Joseph Franklin Camper Jr (born 1946) is a former soldier, self-described mercenary, author, and former owner of a paramilitary training camp near the Black Warrior River in western Jefferson County that has been linked to terrorism.
Camper is the son of Frank and Betty (Baughn) Camper of Hueytown. He was deployed to Viet Nam in 1965 and claimed to serve with the 4th Infantry Division's Long Range Reconnaissance Patrol (LRRP) during the Vietnam War. Military records in 1981 indicated that he was deployed for one year and worked as a truck driver, then was absent without leave after being posted to stateside duties. He claimed to have continued working for the United States as a covert operative, and to have infiltrated leftist groups on behalf of the FBI, including a stint posing as a military trainer for the Alabama Black Liberation Front. He also claimed to have trained local forces in Saudi Arabia and Panama, and to have carried out covert operations in El Salvador and Guatemala. For at least some time in 1979 he was noted as being employed as a mechanic by Saudi Arabian Airlines.
By 1980 Camper and his wife, Mavis were residing in Dolomite. That year he began operating a "Recondo" (reconnaissance/commando) training program, which he called "The Mercenary School," with field training sessions held in South Florida. He said he was motivated by fear of a Communist threat to the United States from Mexico, and with frustration over what he perceived as deficiencies in U.S. military training. He advertised the program in Soldier of Fortune magazine.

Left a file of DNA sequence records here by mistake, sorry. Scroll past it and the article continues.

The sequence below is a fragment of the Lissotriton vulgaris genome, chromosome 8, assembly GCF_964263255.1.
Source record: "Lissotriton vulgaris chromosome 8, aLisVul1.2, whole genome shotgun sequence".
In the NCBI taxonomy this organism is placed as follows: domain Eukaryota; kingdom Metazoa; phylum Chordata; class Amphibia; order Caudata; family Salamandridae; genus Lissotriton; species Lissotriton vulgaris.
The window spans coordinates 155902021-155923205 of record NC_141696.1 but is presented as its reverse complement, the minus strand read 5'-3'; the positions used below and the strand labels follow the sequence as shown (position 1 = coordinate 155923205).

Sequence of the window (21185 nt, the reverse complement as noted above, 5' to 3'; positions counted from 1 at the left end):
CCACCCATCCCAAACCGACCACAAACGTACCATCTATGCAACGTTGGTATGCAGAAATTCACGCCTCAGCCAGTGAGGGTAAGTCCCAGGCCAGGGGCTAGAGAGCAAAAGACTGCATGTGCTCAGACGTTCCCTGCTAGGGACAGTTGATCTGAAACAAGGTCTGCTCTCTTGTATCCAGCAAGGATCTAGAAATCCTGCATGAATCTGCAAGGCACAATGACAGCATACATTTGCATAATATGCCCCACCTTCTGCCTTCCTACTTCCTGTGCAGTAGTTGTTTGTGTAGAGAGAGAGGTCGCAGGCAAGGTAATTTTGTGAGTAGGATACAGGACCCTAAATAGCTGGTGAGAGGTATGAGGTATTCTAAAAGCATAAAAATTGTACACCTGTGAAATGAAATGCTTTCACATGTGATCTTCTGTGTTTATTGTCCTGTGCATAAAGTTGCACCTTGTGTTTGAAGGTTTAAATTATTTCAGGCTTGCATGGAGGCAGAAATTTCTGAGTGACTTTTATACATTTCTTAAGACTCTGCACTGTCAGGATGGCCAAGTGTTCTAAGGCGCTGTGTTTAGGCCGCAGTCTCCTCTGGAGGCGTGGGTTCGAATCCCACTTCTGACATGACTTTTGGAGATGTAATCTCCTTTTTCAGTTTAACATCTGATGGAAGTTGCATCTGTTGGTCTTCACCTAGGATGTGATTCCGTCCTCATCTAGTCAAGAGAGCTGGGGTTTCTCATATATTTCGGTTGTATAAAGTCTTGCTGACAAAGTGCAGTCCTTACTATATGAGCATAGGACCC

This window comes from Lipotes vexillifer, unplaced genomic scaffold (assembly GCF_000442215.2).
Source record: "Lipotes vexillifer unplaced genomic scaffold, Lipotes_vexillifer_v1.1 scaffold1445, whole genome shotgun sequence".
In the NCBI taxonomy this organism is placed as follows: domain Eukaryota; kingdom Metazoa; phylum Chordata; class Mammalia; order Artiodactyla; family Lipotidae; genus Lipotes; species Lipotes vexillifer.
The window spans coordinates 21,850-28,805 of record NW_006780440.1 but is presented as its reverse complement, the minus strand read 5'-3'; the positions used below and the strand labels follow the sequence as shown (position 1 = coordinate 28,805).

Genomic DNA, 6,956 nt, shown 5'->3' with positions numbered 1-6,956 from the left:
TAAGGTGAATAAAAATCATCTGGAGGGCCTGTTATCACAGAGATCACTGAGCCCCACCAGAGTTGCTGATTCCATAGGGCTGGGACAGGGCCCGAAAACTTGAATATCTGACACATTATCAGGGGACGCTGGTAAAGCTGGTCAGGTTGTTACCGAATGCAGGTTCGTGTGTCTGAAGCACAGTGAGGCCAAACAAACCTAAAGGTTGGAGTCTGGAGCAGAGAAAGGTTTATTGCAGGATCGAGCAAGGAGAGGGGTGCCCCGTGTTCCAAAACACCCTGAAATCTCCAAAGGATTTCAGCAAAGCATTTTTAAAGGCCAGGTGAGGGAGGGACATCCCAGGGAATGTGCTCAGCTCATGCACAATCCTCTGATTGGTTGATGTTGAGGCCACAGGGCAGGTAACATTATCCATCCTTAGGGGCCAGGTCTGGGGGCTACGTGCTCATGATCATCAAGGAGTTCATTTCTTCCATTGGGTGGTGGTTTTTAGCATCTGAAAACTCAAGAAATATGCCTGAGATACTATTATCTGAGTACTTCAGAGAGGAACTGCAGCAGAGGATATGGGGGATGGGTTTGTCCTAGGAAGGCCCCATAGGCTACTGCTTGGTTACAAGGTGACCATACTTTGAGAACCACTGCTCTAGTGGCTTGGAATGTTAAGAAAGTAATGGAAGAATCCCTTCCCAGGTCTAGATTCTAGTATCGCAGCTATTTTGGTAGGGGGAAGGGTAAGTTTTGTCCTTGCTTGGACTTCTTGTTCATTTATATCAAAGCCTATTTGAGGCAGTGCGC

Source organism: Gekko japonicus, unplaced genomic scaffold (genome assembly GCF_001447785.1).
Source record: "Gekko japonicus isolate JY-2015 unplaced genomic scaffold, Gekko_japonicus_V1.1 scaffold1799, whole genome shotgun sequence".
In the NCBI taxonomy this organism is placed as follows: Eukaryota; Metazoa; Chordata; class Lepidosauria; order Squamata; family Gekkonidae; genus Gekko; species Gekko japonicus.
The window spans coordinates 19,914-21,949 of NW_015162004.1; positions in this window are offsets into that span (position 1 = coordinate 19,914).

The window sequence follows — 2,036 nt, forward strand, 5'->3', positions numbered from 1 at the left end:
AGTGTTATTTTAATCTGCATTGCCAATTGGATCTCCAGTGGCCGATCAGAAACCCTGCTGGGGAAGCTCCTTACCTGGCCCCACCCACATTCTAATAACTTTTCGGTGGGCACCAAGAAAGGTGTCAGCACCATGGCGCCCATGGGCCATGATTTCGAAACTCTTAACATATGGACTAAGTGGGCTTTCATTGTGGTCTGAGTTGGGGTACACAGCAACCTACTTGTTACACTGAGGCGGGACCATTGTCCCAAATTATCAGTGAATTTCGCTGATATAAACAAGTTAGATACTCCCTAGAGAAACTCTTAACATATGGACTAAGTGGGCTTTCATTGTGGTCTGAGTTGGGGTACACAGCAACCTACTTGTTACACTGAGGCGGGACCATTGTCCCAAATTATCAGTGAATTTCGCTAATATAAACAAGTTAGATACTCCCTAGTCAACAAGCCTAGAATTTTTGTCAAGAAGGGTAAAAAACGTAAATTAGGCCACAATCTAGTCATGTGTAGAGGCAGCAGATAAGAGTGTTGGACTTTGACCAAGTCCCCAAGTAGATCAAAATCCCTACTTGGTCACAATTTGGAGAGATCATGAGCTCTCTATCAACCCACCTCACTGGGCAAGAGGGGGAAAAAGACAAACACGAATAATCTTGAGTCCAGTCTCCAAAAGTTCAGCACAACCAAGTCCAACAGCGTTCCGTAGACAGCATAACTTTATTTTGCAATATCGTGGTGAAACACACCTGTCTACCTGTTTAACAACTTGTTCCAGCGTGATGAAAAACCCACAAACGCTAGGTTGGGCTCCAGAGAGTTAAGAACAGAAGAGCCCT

In March 1981 Camper and another instructor, Robert Lisenby were arrested with a group of armed students in camouflage on the Hollinswood ranch in Citrus County, two miles from the Crystal River Nuclear Power Plant. They were charged with felony trespassing and fined. Camper was held overnight and then returned to Alabama. In 1981 he testified against Lisenby, whom he had accompanied to Miami in an alleged murder-for-hire scheme involving rival drug gang leaders.
Camper soon relocated the recondo program to 77-acres of land he leased in western Jefferson County and also opened a gun store in Hueytown. He claimed the school attracted people from all walks of life who were interested in learning survival and fighting skills. The cost for a two-week course was $350 (later $500). He applied for recognition as a private school from the Alabama Department of Education, but was rejected.